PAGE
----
Combatting gastric reflux may require lifestyle changesBy Veita Bland, M.D. / September 16, 2016
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One of the most common complaints people present to a doctor’s office with is acid indigestion or gastric reflux. Sometimes it’s a patient’s main complaint and other times a patient will express the concern to me as I have my hand on the examination room door knob about to exit the room.
Often, people know what acid indigestion is and they want reassurance from their physician that it is not heart disease.
The facts show that reflux is a normal physiological event experienced by most people. The problem comes about when the normal defense mechanisms of the body do not work well and one becomes symptomatic. Studies show that 25 to 40 percent of healthy adult Americans experience gastric reflux once a month. Unfortunately, seven to 10 percent of healthy adult Americans experience gastric reflux on a daily basis.
As the body goes through the digestive process, the stomach produces acid to aid in breaking down the food that is eaten. The stomach is lined with cells that can tolerate the acid. The esophagus is that portion of the gastrointestinal tract that leads to the stomach. It is not comprised of the cell types used in digestion that line the stomach.
During the digestive process, some stomach acid may get into the esophagus. In most cases, the body has defense mechanisms that can rid that material from the esophagus. The problem and the symptoms of acid indigestion and gastric reflux manifest when this mechanism fails. These medical conditions need to be cared for because prolonged exposure to gastric acids can result in chronic gastric reflux, stricture and possibly cancerous changes in the tissue lining the lower esophagus.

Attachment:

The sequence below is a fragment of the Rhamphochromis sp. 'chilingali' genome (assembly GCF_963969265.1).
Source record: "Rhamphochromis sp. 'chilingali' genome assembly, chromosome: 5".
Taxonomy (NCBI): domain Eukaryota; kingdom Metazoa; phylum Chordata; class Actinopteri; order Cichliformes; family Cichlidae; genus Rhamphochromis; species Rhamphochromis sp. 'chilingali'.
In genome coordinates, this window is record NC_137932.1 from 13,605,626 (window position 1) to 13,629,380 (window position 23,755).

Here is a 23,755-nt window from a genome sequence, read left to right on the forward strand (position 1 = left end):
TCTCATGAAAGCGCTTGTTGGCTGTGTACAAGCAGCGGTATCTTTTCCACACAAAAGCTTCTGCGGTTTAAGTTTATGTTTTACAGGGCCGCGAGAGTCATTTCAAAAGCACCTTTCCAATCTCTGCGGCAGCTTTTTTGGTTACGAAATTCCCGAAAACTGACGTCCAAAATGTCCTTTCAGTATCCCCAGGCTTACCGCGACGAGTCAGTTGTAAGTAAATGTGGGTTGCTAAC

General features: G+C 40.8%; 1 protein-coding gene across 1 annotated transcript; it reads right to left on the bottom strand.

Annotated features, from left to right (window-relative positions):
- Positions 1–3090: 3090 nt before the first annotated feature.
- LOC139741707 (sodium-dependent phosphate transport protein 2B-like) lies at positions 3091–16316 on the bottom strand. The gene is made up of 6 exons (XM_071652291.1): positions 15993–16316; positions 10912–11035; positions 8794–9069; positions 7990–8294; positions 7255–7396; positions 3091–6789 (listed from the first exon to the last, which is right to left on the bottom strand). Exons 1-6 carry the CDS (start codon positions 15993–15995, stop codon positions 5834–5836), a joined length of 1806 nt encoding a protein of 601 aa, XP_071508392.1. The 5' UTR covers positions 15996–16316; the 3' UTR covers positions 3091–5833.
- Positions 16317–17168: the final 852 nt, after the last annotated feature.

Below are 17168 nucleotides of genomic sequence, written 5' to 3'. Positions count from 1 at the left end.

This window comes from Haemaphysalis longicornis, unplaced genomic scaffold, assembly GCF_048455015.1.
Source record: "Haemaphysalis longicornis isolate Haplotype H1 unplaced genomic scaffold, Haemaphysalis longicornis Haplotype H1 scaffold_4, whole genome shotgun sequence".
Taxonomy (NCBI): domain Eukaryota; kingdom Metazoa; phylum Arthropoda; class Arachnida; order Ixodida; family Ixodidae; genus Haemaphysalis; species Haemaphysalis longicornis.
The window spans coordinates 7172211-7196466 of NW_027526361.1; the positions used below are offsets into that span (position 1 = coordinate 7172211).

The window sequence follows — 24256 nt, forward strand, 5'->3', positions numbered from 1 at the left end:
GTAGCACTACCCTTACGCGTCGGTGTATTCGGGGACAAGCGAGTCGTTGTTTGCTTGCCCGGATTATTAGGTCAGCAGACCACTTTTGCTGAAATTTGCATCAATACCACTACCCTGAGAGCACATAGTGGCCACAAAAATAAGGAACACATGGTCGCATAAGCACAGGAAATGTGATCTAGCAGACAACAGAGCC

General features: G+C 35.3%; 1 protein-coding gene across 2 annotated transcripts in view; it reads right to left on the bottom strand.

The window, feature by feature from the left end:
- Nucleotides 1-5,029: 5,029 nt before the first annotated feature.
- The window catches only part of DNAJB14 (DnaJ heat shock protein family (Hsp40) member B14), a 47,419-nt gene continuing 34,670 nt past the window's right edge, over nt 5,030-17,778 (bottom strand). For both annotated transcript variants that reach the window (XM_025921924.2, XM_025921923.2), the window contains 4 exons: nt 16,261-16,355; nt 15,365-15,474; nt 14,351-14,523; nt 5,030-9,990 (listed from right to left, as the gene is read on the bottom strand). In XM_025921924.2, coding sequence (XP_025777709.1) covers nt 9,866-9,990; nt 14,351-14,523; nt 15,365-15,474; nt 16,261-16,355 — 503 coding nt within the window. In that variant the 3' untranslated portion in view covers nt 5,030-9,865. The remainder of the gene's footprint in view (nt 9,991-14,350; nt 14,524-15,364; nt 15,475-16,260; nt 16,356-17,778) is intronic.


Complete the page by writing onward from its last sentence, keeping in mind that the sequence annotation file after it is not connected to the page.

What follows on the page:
Acid indigestion and gastric reflux symptoms may include the typical heart burn we all know. Other symptoms may include vomiting and difficulty swallowing. More serious symptoms would include coughing, wheezing, hoarseness, sore throat, ear infections, chest pain not associated with the heart and loss of tooth enamel.
The first line of treatment would be to make lifestyle changes. If overweight, losing weight has been a big help to most. Patients with this condition should avoid eating peppermint, chocolate, citrus juice and tomato-based products. It may help to eat small, frequent meals rather than large ones. It is recommended that patients avoid most foods three hours prior to bedtime. It is also important that patients wait three hours after eating a meal before they lie down and avoid wearing tight fitting clothes. In extreme cases, elevating the head of the bed 8 inches and avoiding bending and stooping positions will help.
While there are several over-the-counter medications and prescription meds to help patients manage acid indigestion and gastric reflux. These medications have recently been found to have side effects that must be weighed against their benefits. In the most severe cases, surgical intervention is needed.
Most people can receive adequate relief by implementing deliberate and disciplined lifestyle changes. Please give them a chance before taking a pill.
Dr. Bland’s radio show, “It’s a Matter of Your Health,” can be heard live on Wednesdays, 5:30 p.m. on North Carolina A&T State University’s WNAA, 90.1 FM. Listeners may call in and ask questions. The show is replayed on Sirius 142 at 5 p.m. on Wednesdays.